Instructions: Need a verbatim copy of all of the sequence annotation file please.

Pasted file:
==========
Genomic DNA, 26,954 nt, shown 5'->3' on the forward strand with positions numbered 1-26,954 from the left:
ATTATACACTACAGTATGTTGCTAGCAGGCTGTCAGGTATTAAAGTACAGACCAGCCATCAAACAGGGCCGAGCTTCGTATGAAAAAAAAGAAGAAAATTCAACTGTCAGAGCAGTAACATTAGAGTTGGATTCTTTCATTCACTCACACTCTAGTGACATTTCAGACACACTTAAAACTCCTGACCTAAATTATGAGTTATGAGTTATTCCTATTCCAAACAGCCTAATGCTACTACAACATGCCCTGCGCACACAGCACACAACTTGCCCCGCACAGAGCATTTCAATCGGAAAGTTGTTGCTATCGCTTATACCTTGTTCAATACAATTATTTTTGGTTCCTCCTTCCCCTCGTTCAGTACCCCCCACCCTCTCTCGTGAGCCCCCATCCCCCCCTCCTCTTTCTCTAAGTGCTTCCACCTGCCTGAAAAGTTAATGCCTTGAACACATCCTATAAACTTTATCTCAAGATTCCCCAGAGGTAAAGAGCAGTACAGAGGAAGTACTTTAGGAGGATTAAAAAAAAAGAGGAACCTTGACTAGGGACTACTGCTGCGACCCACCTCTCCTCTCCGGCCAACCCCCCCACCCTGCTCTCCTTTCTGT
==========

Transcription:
Genomic DNA, 26,954 nt, shown 5'->3' on the forward strand with positions numbered 1-26,954 from the left:
ATTATACACTACAGTATGTTGCTAGCAGGCTGTCAGGTATTAAAGTACAGACCAGCCATCAAACAGGGCCGAGCTTCGTATGAAAAAAAAGAAGAAAATTCAACTGTCAGAGCAGTAACATTAGAGTTGGATTCTTTCATTCACTCACACTCTAGTGACATTTCAGACACACTTAAAACTCCTGACCTAAATTATGAGTTATGAGTTATTCCTATTCCAAACAGCCTAATGCTACTACAACATGCCCTGCGCACACAGCACACAACTTGCCCCGCACAGAGCATTTCAATCGGAAAGTTGTTGCTATCGCTTATACCTTGTTCAATACAATTATTTTTGGTTCCTCCTTCCCCTCGTTCAGTACCCCCCACCCTCTCTCGTGAGCCCCCATCCCCCCCTCCTCTTTCTCTAAGTGCTTCCACCTGCCTGAAAAGTTAATGCCTTGAACACATCCTATAAACTTTATCTCAAGATTCCCCAGAGGTAAAGAGCAGTACAGAGGAAGTACTTTAGGAGGATTAAAAAAAAAGAGGAACCTTGACTAGGGACTACTGCTGCGACCCACCTCTCCTCTCCGGCCAACCCCCCCACCCTGCTCTCCTTTCTGT